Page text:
KANSAS CITY, Mo. – This week was the first in months that two-year-old Autumn Gordon from Lenexa, Kan., has been able to play outside.
Autumn suffers from Sodium Channelopathy. It’s a genetic mutation that causes her to have prolonged seizures several times per month. Her mother, Christine Bay, said it’s hard for her to enjoy being a kid.
“It’s hard to explain to a two-year-old why her brothers can go outside and she can’t go out and play. She can’t go outside if it’s over 70 degrees,” Bay said.
Like hundreds of other families, Bay said they tried almost every pharmaceutical medication available to Autumn. Now they’re looking to hemp oil or CBD oil as a last resort.
The oil is made from the same plant as marijuana, but it doesn’t have a high amount of THC, the psychoactive ingredient that gets people high. The oil has been known to dramatically reduce seizures in children.
“Her life is worth it. Her life is worth that chance,” she said.
Families from across the nation, including Missouri and Kansas, have moved to Colorado to get the oil, where marijuana is legal.
In the last six months, 12 states including Missouri passed some sort of CBD oil or hemp oil bill. Missouri Governor Jay Nixon signed the state’s bill in July. The bill had an emergency clause making the bill effective immediately.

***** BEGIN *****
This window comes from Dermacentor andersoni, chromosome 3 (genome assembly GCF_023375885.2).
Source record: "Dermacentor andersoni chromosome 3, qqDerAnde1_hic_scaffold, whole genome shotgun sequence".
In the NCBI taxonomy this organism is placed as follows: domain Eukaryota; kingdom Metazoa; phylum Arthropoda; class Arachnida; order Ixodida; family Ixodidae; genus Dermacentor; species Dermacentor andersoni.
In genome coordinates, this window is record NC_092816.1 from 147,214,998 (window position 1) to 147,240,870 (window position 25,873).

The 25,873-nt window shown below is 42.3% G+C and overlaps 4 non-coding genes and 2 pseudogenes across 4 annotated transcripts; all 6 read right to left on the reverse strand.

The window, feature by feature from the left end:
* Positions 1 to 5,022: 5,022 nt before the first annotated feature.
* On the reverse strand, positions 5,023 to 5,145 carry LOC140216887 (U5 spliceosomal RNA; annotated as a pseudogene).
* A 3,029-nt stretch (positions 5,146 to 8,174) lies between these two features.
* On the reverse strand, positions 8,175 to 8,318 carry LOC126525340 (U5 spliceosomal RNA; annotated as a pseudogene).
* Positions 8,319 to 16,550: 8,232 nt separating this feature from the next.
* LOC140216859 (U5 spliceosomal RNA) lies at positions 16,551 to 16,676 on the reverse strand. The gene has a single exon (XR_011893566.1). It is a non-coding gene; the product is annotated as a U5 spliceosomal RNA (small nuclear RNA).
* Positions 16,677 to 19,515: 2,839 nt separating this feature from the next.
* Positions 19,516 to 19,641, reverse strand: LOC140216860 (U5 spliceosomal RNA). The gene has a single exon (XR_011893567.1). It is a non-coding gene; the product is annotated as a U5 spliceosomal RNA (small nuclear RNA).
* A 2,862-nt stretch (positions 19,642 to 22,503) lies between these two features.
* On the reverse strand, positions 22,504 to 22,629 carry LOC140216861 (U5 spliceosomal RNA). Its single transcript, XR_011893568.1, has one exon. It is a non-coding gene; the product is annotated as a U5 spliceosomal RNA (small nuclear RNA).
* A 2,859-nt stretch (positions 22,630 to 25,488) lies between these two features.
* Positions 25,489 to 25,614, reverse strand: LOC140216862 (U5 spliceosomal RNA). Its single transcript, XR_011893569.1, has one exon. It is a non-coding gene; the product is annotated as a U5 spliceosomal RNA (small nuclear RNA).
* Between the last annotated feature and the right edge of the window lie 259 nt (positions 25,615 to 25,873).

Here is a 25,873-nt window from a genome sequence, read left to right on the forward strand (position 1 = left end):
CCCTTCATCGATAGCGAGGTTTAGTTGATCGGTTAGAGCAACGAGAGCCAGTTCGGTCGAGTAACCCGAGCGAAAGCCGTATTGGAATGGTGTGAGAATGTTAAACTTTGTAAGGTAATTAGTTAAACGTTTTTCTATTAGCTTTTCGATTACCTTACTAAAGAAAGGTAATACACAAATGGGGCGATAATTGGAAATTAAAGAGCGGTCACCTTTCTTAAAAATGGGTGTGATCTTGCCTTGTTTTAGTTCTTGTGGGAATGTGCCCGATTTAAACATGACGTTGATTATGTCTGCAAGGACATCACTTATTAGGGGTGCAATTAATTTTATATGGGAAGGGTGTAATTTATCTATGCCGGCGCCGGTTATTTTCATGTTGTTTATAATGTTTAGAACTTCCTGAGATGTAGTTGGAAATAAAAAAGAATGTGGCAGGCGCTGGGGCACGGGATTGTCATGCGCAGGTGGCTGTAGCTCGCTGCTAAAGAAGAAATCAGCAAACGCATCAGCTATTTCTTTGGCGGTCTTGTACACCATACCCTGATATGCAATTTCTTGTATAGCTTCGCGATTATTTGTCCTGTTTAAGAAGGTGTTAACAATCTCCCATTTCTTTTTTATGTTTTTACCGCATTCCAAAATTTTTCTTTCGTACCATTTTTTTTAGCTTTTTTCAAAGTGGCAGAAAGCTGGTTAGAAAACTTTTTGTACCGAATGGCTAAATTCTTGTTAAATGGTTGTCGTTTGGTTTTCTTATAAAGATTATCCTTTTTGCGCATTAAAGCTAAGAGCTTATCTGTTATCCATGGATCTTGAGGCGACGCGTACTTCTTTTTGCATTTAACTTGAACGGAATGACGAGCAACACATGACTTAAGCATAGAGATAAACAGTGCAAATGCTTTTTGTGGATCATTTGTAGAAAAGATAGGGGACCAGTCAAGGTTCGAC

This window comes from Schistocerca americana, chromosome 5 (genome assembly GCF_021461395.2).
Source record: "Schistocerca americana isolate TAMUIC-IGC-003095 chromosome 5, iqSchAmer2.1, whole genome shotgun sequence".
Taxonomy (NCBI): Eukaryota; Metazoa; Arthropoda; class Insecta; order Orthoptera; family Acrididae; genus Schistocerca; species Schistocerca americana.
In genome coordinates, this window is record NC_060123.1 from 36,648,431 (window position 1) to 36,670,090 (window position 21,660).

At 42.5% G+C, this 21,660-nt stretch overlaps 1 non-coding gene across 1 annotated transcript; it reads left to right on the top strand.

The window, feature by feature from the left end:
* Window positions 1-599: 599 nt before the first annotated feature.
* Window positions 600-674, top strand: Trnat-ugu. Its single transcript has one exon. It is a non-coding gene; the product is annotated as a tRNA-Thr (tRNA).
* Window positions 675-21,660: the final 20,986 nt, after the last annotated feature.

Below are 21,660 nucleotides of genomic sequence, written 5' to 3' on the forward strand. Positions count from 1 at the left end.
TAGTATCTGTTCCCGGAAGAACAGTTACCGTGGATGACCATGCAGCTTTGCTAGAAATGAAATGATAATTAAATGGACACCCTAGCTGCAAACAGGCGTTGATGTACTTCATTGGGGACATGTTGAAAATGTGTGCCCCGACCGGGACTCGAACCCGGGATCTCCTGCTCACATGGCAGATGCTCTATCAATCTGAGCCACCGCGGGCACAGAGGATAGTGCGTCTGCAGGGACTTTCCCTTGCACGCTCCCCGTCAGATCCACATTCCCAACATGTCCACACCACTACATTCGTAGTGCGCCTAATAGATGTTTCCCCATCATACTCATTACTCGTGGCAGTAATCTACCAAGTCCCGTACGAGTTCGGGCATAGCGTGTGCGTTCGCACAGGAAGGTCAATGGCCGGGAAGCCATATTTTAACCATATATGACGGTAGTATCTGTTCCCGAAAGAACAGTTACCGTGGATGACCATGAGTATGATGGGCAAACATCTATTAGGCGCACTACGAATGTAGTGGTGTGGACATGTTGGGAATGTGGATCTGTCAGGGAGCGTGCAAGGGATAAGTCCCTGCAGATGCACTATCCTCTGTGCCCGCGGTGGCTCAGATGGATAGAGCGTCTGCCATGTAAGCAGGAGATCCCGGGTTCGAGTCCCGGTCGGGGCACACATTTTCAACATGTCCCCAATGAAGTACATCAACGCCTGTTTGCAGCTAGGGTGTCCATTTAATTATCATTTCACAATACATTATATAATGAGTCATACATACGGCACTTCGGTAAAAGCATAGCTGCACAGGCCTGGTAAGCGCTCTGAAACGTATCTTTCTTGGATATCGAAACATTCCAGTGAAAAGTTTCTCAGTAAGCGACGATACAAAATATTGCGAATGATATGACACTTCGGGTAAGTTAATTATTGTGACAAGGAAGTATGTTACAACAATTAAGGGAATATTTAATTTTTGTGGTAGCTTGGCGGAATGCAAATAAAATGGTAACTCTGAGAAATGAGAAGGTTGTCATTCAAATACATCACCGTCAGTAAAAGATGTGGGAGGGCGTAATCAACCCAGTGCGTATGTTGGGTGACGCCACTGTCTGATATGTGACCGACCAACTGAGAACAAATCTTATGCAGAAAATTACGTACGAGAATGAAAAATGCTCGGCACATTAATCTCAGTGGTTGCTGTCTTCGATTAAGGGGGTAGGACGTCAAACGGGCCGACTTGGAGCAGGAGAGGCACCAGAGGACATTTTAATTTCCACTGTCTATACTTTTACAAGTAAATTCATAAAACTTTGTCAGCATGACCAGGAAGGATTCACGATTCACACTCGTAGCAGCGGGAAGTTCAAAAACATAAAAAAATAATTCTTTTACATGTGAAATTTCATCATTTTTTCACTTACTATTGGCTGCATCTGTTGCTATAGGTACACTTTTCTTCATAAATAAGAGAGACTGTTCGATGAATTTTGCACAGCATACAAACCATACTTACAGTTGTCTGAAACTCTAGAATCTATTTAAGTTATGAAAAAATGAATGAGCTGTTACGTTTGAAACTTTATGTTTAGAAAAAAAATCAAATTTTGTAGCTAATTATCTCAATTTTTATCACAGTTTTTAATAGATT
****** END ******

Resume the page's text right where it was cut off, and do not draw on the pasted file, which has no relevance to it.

Bay said she was excited to find about the bill over the summer, and she is ready to move her family across the state line from Kansas to Missouri to get access to the oil.
But the Missouri government hasn’t told families when they can get the potentially lifesaving drug.
“It makes me very angry. You were put here to represent us, to help us.”
Missouri State Representative Caleb Jones sponsored the Hemp Oil bill and said hundreds of families have called his office frustrated. He said right now it’s up to the Missouri Department of Agriculture and the Missouri Department of Health and Senior Services to create the rules and regulations to grow the hemp and dispense the oil
“It’s very frustrating as a legislator where you’re trying to do the right thing to help these families. The legislature passed a piece of legislation, and we’re being hamstrung as politics as usual,” Jones said.